Georgian sacred music is one of the most ancient and significant parts of Christian culture. The history of Georgian church chanting takes its origin in the depths of centuries and is directly connected with the introduction and dissemination of Christianity in Georgia. Georgian chanting is three-part, being three-part is its nature, the only form of its existence. The unity of the three voices is such a well organized supreme level that in the treatise (Commentaries on Proclus Diadochus’ and Platonist Philosophy) by Ioane Petritsi, an 11th century Georgian philosopher, used it as an example to explain one of the basic dogmas of Christianity – the consubstantiality of the Holy Trinity.
The article reviews the history of the Georgian church chanting, the issues related to the original music terminology, existed in the oldest Georgian chant collections (9–10th centuries) are discussed, the paper also deals with the historical stages of Georgian music manuscripts.
On the Interrelation of Byzantine and Georgian Hymnography: Tao-Klarjeti, Mount Athos and the Black Mountain Monastic-Hymnographic School
The emergence and historical development of old Georgian hymnography occurred in parallel with the Byzantine counterpart and implied creation of both translated and original works. Comparison of the Georgian translated hymnography with the Greek original revealed that at different stages of its development the local tradition demonstrates certain differences with respect to the translation method or musical consistent patterns.
The present paper deals with only some aspects related to juxtaposition of Georgian translated hymnography with the Greek original, namely, with questions linked to the assignment of echoi and the translation method, which were of equal relevance at various stages of historical development of Georgian chanting culture; however, solutions employed manifest different creative approaches of hymnographers and master composers (xelovantmtavari).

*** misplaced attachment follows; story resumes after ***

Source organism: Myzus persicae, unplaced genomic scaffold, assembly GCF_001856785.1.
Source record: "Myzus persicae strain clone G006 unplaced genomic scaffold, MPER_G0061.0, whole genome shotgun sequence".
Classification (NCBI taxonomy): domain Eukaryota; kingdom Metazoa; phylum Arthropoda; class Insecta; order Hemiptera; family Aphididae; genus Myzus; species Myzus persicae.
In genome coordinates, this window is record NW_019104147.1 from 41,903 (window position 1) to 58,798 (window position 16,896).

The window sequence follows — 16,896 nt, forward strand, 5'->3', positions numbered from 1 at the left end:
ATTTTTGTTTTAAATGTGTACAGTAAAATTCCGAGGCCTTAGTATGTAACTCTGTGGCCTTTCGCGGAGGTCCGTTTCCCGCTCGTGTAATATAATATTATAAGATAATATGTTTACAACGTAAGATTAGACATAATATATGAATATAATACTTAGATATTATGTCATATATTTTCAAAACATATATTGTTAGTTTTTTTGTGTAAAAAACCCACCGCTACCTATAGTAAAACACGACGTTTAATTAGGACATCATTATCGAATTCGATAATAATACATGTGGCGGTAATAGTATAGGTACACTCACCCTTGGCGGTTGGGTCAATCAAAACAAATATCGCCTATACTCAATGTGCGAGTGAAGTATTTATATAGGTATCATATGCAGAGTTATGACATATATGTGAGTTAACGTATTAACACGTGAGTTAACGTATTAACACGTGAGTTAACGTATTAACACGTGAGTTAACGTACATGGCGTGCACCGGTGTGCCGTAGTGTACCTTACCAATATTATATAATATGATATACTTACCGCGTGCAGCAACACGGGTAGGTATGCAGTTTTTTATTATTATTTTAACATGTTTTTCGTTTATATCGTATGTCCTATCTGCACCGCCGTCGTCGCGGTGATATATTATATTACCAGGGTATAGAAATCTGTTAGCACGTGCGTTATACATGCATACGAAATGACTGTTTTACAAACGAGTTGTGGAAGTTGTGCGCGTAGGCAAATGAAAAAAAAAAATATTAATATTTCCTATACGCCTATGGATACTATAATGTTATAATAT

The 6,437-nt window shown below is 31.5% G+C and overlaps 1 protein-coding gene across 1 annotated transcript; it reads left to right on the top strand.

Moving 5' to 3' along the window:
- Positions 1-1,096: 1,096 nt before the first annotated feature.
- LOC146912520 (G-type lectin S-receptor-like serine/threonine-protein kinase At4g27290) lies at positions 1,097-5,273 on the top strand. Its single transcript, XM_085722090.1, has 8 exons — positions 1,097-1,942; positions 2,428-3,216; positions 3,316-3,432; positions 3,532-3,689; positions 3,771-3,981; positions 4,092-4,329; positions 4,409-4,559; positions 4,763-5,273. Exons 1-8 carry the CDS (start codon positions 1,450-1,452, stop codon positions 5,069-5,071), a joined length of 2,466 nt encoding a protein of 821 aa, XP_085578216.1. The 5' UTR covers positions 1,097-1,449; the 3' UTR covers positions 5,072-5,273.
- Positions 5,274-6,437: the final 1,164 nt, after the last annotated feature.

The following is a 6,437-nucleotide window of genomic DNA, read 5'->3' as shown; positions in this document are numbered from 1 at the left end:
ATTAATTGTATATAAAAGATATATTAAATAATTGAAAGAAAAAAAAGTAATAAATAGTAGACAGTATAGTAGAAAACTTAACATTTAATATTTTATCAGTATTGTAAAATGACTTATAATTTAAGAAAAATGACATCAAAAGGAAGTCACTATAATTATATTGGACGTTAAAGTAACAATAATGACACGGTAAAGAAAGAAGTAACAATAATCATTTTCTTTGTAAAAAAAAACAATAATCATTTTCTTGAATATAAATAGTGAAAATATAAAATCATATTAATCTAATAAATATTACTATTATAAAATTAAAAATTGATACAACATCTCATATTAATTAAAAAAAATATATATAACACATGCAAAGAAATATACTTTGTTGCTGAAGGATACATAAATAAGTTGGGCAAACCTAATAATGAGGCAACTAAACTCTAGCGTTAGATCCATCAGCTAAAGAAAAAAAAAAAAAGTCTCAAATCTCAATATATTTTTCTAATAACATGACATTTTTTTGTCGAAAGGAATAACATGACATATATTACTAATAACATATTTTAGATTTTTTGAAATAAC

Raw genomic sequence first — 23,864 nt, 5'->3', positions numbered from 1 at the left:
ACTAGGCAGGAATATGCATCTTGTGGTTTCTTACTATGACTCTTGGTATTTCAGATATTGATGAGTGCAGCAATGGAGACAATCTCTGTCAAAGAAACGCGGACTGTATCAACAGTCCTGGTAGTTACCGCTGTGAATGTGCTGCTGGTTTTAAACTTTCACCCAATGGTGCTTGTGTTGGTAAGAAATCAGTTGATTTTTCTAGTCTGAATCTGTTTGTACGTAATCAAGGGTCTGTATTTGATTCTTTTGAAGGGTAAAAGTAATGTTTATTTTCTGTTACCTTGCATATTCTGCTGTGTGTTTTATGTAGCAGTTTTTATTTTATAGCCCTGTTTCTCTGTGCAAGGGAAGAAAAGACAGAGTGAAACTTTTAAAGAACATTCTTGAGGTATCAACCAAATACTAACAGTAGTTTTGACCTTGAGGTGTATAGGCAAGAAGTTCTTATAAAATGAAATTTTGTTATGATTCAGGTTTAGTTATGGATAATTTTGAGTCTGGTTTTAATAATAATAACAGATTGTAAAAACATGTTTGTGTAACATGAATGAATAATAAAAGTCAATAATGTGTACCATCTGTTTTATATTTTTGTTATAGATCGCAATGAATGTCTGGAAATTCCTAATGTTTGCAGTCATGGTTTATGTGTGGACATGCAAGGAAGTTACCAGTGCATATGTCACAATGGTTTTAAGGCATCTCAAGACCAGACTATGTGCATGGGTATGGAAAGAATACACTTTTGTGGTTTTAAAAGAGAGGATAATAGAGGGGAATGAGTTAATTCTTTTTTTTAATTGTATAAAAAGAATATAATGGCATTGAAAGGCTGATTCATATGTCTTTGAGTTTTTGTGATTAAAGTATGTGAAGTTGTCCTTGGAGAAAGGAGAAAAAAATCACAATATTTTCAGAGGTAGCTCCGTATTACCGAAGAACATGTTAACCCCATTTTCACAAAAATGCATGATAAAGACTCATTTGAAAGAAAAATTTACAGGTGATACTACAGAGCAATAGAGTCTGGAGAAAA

The characteristics of Georgian national music in terms of musical thinking and language manifest first and foremost in the form of its signature polyphony. Three-voice singing is the primary form of polyphony in Georgian folk music, and a codified standard for Georgian church music since its foundations. Various traditions of chanting schools surviving to this day show us the developmental stages of polyphony, which are the subject of our study.
The Georgian neumatic notation represents one of the oldest phenomena in the musical paleography. The first neumatic examples are dated back at the latest of the 10th century, bearing absolutely original notation system: the neumes are placed above and below of the verbal text, not on each syllable but with intervals. The graphic signs above and below the text-line represent the variations displaced mirror-like.
This paper is focused on general principles of the Georgian neumatic system, and on possible comparisons between this system and the Byzantine ekphonetic signs. The author also includes considerations about the sign Theta in Byzantine and Russian Church cultures, and its peculiarities in Georgian sources.
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